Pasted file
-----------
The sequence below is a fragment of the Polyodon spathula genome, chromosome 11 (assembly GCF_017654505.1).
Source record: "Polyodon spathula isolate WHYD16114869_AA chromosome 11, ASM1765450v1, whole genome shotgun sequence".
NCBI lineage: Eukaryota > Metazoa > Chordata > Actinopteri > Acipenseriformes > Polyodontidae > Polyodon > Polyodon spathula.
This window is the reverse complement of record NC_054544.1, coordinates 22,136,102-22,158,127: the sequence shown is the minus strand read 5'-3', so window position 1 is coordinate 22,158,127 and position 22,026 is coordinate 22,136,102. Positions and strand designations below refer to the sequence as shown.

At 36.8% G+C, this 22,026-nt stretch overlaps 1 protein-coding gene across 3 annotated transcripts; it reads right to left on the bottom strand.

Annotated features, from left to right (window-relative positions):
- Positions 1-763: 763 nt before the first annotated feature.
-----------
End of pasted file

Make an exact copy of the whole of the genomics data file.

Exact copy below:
The sequence below is a fragment of the Polyodon spathula genome, chromosome 11 (assembly GCF_017654505.1).
Source record: "Polyodon spathula isolate WHYD16114869_AA chromosome 11, ASM1765450v1, whole genome shotgun sequence".
NCBI lineage: Eukaryota > Metazoa > Chordata > Actinopteri > Acipenseriformes > Polyodontidae > Polyodon > Polyodon spathula.
This window is the reverse complement of record NC_054544.1, coordinates 22,136,102-22,158,127: the sequence shown is the minus strand read 5'-3', so window position 1 is coordinate 22,158,127 and position 22,026 is coordinate 22,136,102. Positions and strand designations below refer to the sequence as shown.

At 36.8% G+C, this 22,026-nt stretch overlaps 1 protein-coding gene across 3 annotated transcripts; it reads right to left on the bottom strand.

Annotated features, from left to right (window-relative positions):
- Positions 1-763: 763 nt before the first annotated feature.